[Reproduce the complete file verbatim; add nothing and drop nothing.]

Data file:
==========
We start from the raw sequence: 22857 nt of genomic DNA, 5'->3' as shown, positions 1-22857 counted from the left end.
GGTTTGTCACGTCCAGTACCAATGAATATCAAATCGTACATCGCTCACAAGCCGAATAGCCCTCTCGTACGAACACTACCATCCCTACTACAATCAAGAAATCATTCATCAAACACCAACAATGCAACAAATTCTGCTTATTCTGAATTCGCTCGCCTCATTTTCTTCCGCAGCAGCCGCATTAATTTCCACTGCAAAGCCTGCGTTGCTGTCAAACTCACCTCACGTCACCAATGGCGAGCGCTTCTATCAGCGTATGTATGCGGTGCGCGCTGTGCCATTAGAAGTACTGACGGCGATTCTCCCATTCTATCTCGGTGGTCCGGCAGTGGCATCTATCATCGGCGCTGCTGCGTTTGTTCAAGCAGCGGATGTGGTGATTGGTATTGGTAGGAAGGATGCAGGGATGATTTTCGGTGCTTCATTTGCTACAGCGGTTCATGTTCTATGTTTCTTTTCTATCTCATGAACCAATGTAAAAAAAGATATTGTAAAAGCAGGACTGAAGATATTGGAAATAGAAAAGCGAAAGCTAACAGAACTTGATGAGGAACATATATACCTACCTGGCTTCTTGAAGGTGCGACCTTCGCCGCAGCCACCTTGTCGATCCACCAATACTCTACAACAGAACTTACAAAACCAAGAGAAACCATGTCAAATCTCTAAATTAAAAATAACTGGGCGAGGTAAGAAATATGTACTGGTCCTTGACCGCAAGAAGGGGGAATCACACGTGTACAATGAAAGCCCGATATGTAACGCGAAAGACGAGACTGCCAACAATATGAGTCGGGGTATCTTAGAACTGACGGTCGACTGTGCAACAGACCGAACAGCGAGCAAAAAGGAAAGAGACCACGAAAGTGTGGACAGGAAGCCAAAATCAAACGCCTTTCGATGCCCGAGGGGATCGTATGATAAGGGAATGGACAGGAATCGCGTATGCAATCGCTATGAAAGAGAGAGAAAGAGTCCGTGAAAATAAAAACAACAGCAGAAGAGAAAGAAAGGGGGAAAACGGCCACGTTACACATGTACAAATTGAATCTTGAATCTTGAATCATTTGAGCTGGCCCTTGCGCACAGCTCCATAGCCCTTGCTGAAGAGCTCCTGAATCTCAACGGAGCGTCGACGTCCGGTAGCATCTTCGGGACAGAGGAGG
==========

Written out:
We start from the raw sequence: 22857 nt of genomic DNA, 5'->3' as shown, positions 1-22857 counted from the left end.
GGTTTGTCACGTCCAGTACCAATGAATATCAAATCGTACATCGCTCACAAGCCGAATAGCCCTCTCGTACGAACACTACCATCCCTACTACAATCAAGAAATCATTCATCAAACACCAACAATGCAACAAATTCTGCTTATTCTGAATTCGCTCGCCTCATTTTCTTCCGCAGCAGCCGCATTAATTTCCACTGCAAAGCCTGCGTTGCTGTCAAACTCACCTCACGTCACCAATGGCGAGCGCTTCTATCAGCGTATGTATGCGGTGCGCGCTGTGCCATTAGAAGTACTGACGGCGATTCTCCCATTCTATCTCGGTGGTCCGGCAGTGGCATCTATCATCGGCGCTGCTGCGTTTGTTCAAGCAGCGGATGTGGTGATTGGTATTGGTAGGAAGGATGCAGGGATGATTTTCGGTGCTTCATTTGCTACAGCGGTTCATGTTCTATGTTTCTTTTCTATCTCATGAACCAATGTAAAAAAAGATATTGTAAAAGCAGGACTGAAGATATTGGAAATAGAAAAGCGAAAGCTAACAGAACTTGATGAGGAACATATATACCTACCTGGCTTCTTGAAGGTGCGACCTTCGCCGCAGCCACCTTGTCGATCCACCAATACTCTACAACAGAACTTACAAAACCAAGAGAAACCATGTCAAATCTCTAAATTAAAAATAACTGGGCGAGGTAAGAAATATGTACTGGTCCTTGACCGCAAGAAGGGGGAATCACACGTGTACAATGAAAGCCCGATATGTAACGCGAAAGACGAGACTGCCAACAATATGAGTCGGGGTATCTTAGAACTGACGGTCGACTGTGCAACAGACCGAACAGCGAGCAAAAAGGAAAGAGACCACGAAAGTGTGGACAGGAAGCCAAAATCAAACGCCTTTCGATGCCCGAGGGGATCGTATGATAAGGGAATGGACAGGAATCGCGTATGCAATCGCTATGAAAGAGAGAGAAAGAGTCCGTGAAAATAAAAACAACAGCAGAAGAGAAAGAAAGGGGGAAAACGGCCACGTTACACATGTACAAATTGAATCTTGAATCTTGAATCATTTGAGCTGGCCCTTGCGCACAGCTCCATAGCCCTTGCTGAAGAGCTCCTGAATCTCAACGGAGCGTCGACGTCCGGTAGCATCTTCGGGACAGAGGAGG